Corporate Scrooge Contest


Have you ever worked for an employer that was cheap to the point of making you want to find another job? So miserly and humiliating at Christmas that you had visions of fun revenge instead of sugerplums dancing in your head?

Slate Magazine decided to have a contest for the worst corporate scrooge, and over 200 entries were submitted.

Some of the stories are pretty humorous, others are just downright depressing. You can read it here.

I have a couple of stories of my own. Both were TV stations I worked for. WLFI-TV in Lafayete Indiana where I got my start was owned by The Shively Brothers, and Harold, the younger brother, was the General Manager. They were newspapermen and this was their first TV venture. Being that, they were both clueless on how to run a TV station or treat employees that had been in the business awhile.

One Christmas ‘bonus’ was quit memorable. Each employee received a brass key chain with a giant brass letter signifying their last name. Seeing how mine was one of the largest letters, a “W”, and it was about 5 inches long making it impossible to even fit into my pocket. One employee suggested we all get together, spell out an appropriate message (you guess what it was) and present it to the our clueless GM.

Another one happened right here at KHSL-TV in Chico, soon after the corporate weasels from Catamount Broadcasting bought the station, and turned it from a pleasant family run business, to a place that was all about the bottom line.

Mickey McClung, the former owner, and a kind woman, always made sure each employee had extra money or a gift card to buy Christmas dinner for the family, and we could always count on that, and sometimes more in good years. The next owner, Howard Brown, kept the tradition and was even more generous.

After Catamount took over, we wondered what would become of that tradition. We soon found out.

The next Christmas we were presented with a $25 gift certificate to Holiday Markets. They were an advertiser, and the gift certificates were “trade outs” for airtime, so they cost the corporation nothing.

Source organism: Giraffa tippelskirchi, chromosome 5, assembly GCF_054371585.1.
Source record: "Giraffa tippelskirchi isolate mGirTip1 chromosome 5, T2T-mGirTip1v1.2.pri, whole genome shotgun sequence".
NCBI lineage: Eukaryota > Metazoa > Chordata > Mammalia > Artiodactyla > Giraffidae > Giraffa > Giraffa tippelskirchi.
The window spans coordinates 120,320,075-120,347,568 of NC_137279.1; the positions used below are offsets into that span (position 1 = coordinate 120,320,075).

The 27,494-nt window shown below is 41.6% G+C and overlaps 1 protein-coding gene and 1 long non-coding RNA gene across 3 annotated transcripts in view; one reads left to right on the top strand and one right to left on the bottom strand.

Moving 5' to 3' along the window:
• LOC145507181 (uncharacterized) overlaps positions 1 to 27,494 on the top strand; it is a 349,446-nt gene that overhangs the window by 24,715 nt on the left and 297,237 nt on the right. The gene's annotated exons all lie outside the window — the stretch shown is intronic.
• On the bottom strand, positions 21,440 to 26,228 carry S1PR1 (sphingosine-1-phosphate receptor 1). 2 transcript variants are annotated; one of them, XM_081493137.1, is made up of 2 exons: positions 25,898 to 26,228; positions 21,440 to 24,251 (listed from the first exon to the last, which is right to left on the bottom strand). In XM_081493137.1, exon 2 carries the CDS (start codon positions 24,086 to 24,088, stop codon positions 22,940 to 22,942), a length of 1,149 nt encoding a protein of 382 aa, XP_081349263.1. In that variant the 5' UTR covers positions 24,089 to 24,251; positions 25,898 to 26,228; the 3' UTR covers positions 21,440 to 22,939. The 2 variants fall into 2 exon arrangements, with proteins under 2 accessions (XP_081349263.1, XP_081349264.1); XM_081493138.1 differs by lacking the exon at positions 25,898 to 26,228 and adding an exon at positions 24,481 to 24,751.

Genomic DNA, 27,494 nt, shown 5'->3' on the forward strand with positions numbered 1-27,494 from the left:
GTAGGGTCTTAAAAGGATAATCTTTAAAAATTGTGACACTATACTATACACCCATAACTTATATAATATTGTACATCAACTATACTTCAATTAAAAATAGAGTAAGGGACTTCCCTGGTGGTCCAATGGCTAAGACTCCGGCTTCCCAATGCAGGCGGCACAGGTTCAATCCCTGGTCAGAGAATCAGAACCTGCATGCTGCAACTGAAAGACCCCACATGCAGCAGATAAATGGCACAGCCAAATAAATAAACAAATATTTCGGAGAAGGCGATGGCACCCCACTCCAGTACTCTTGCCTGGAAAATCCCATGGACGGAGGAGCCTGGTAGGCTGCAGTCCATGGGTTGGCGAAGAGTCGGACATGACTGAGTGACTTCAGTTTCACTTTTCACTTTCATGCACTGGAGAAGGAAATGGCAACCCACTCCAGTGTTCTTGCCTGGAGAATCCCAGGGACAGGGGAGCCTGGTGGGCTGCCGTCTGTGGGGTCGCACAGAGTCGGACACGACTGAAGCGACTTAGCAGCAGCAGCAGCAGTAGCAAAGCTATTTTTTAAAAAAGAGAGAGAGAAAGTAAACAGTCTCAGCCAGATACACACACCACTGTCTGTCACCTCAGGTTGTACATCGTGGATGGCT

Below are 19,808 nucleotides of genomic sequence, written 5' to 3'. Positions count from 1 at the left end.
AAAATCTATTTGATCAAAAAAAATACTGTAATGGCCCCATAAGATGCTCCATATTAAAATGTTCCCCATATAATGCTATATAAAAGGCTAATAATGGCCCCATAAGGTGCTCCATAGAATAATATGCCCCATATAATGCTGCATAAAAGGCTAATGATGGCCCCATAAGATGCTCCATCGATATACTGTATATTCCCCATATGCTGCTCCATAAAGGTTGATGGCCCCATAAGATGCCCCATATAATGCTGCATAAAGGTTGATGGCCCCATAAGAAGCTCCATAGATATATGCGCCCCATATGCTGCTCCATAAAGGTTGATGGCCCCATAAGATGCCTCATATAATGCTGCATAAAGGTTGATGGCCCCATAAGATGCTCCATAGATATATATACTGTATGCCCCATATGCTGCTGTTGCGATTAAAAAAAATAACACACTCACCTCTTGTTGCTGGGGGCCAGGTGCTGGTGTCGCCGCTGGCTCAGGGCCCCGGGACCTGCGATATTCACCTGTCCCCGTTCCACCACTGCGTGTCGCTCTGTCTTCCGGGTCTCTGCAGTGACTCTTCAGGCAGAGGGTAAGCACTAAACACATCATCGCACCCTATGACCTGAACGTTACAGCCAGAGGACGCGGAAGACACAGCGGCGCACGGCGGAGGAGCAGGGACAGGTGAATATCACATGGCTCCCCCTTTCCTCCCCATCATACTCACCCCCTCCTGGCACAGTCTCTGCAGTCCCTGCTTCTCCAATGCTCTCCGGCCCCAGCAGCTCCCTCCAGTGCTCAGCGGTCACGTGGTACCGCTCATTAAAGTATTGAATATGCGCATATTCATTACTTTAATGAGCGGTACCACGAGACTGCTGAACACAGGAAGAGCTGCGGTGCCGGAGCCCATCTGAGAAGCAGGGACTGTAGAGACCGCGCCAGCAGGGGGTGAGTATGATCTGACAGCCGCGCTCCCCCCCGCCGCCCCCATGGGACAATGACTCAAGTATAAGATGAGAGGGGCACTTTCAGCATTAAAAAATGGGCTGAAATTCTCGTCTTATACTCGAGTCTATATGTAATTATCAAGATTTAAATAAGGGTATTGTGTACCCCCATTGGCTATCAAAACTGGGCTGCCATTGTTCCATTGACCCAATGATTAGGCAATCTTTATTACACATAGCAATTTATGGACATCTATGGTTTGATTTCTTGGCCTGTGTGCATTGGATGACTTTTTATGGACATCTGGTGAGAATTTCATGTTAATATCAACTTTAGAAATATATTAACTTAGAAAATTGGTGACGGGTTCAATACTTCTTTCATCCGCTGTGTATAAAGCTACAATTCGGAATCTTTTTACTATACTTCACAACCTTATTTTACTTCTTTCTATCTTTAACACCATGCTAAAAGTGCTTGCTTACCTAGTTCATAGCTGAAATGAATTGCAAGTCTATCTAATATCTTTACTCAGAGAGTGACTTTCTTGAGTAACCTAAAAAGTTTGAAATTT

And…surprise, there are no Holiday Markets in Chico, the company had closed its Chico store that year. They had stores in Redding and Paradise, but with the price of gas, it was hardly worth the trip.

What I learned from these experiences was to treat my own employees well. And hand out real, significant cash bonuses at Christmas instead of something that will make them think less of you. Employees make the company, not the other way around.

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Ron Acevedo
December 27, 2006 11:46 am

Ahh Anthony, dredging up those warm and fuzzy Catamount moments. I remember well the meeting in the newsroom when (Mr. Johns or was it the other hatchet man?) told us what a great future we had ahead of us. Tom stood up long enough to raise a question. At that moment it was made clear what it was all about, DON’T QUESTION! You’re either for us or against us. Tom wasn’t there much longer and I left soon after. I’m going on my third corporate takeover now and it all just repeats itself. The pep talk, the promises, the weeding out, and the diillusionment. I’m selling my soul just long enough to pick my own time, again. If I knew a wit about computers I’d send you my resume! LOL.

Anthony Watts
December 28, 2006 6:52 am

Ron, I remember that meeting, it was the wakeup call for the exodus of many people who didn’t want to be part of that mess. Of the original 55 employees who were at KHSL, almost all have left or been replaced. Linda Watkins Bennett and Debbie Cobb are the only two that remain.

Jim Swanson
December 29, 2006 11:35 pm

Anthony – Don’t get me started.
– Jim Swanson

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